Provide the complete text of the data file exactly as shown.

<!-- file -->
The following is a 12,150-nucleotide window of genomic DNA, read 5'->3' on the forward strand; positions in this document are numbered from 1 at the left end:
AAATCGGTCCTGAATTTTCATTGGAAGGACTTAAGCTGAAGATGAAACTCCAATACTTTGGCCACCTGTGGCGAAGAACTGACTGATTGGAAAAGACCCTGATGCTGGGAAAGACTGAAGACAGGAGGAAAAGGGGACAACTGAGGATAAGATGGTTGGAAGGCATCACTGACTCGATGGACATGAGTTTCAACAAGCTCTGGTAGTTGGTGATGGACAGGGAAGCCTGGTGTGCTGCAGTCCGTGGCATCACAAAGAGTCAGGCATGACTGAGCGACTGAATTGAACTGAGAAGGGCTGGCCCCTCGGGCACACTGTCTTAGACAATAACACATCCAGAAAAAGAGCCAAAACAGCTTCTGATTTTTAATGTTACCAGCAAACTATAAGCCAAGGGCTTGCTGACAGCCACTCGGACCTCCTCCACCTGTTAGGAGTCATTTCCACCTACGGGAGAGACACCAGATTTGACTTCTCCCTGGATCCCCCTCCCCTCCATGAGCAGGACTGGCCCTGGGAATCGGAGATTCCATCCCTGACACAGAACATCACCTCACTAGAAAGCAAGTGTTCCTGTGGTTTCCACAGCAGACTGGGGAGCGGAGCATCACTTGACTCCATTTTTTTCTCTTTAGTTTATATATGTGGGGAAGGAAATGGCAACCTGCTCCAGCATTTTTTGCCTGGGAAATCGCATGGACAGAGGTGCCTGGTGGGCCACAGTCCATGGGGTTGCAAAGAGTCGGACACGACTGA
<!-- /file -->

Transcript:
The following is a 12,150-nucleotide window of genomic DNA, read 5'->3' on the forward strand; positions in this document are numbered from 1 at the left end:
AAATCGGTCCTGAATTTTCATTGGAAGGACTTAAGCTGAAGATGAAACTCCAATACTTTGGCCACCTGTGGCGAAGAACTGACTGATTGGAAAAGACCCTGATGCTGGGAAAGACTGAAGACAGGAGGAAAAGGGGACAACTGAGGATAAGATGGTTGGAAGGCATCACTGACTCGATGGACATGAGTTTCAACAAGCTCTGGTAGTTGGTGATGGACAGGGAAGCCTGGTGTGCTGCAGTCCGTGGCATCACAAAGAGTCAGGCATGACTGAGCGACTGAATTGAACTGAGAAGGGCTGGCCCCTCGGGCACACTGTCTTAGACAATAACACATCCAGAAAAAGAGCCAAAACAGCTTCTGATTTTTAATGTTACCAGCAAACTATAAGCCAAGGGCTTGCTGACAGCCACTCGGACCTCCTCCACCTGTTAGGAGTCATTTCCACCTACGGGAGAGACACCAGATTTGACTTCTCCCTGGATCCCCCTCCCCTCCATGAGCAGGACTGGCCCTGGGAATCGGAGATTCCATCCCTGACACAGAACATCACCTCACTAGAAAGCAAGTGTTCCTGTGGTTTCCACAGCAGACTGGGGAGCGGAGCATCACTTGACTCCATTTTTTTCTCTTTAGTTTATATATGTGGGGAAGGAAATGGCAACCTGCTCCAGCATTTTTTGCCTGGGAAATCGCATGGACAGAGGTGCCTGGTGGGCCACAGTCCATGGGGTTGCAAAGAGTCGGACACGACTGA